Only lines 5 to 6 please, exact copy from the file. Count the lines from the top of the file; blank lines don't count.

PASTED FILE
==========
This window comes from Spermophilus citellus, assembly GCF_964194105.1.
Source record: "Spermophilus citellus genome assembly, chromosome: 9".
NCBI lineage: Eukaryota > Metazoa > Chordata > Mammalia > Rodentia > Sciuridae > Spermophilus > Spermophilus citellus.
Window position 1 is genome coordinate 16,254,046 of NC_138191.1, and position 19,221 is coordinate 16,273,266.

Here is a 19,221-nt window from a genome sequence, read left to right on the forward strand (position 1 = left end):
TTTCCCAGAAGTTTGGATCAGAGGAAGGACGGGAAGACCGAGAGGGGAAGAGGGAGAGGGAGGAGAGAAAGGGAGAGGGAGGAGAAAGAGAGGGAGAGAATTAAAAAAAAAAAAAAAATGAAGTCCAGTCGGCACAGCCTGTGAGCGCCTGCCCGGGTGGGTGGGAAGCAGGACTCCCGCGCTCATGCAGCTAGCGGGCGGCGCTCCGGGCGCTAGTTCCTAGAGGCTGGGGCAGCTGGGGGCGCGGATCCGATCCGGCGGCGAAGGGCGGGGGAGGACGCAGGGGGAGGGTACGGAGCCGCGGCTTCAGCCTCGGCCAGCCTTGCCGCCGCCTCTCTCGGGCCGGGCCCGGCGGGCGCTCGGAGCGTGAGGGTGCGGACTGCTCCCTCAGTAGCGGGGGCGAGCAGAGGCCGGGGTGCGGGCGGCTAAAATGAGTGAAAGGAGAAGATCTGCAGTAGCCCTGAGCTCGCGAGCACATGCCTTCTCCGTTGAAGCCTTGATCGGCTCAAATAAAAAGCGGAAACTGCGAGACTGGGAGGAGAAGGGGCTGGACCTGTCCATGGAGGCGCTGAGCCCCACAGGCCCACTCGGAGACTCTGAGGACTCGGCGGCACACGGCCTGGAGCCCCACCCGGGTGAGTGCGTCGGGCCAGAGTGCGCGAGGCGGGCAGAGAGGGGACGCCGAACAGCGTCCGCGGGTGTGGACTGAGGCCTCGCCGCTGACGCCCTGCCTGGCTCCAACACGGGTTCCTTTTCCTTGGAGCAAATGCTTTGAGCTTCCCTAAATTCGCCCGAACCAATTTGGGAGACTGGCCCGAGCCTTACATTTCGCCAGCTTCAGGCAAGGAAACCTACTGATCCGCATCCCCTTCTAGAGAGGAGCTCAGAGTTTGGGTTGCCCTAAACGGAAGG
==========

Here is a 19,221-nt window from a genome sequence, read left to right on the forward strand (position 1 = left end):
TTTCCCAGAAGTTTGGATCAGAGGAAGGACGGGAAGACCGAGAGGGGAAGAGGGAGAGGGAGGAGAGAAAGGGAGAGGGAGGAGAAAGAGAGGGAGAGAATTAAAAAAAAAAAAAAAATGAAGTCCAGTCGGCACAGCCTGTGAGCGCCTGCCCGGGTGGGTGGGAAGCAGGACTCCCGCGCTCATGCAGCTAGCGGGCGGCGCTCCGGGCGCTAGTTCCTAGAGGCTGGGGCAGCTGGGGGCGCGGATCCGATCCGGCGGCGAAGGGCGGGGGAGGACGCAGGGGGAGGGTACGGAGCCGCGGCTTCAGCCTCGGCCAGCCTTGCCGCCGCCTCTCTCGGGCCGGGCCCGGCGGGCGCTCGGAGCGTGAGGGTGCGGACTGCTCCCTCAGTAGCGGGGGCGAGCAGAGGCCGGGGTGCGGGCGGCTAAAATGAGTGAAAGGAGAAGATCTGCAGTAGCCCTGAGCTCGCGAGCACATGCCTTCTCCGTTGAAGCCTTGATCGGCTCAAATAAAAAGCGGAAACTGCGAGACTGGGAGGAGAAGGGGCTGGACCTGTCCATGGAGGCGCTGAGCCCCACAGGCCCACTCGGAGACTCTGAGGACTCGGCGGCACACGGCCTGGAGCCCCACCCGGGTGAGTGCGTCGGGCCAGAGTGCGCGAGGCGGGCAGAGAGGGGACGCCGAACAGCGTCCGCGGGTGTGGACTGAGGCCTCGCCGCTGACGCCCTGCCTGGCTCCAACACGGGTTCCTTTTCCTTGGAGCAAATGCTTTGAGCTTCCCTAAATTCGCCCGAACCAATTTGGGAGACTGGCCCGAGCCTTACATTTCGCCAGCTTCAGGCAAGGAAACCTACTGATCCGCATCCCCTTCTAGAGAGGAGCTCAGAGTTTGGGTTGCCCTAAACGGAAGG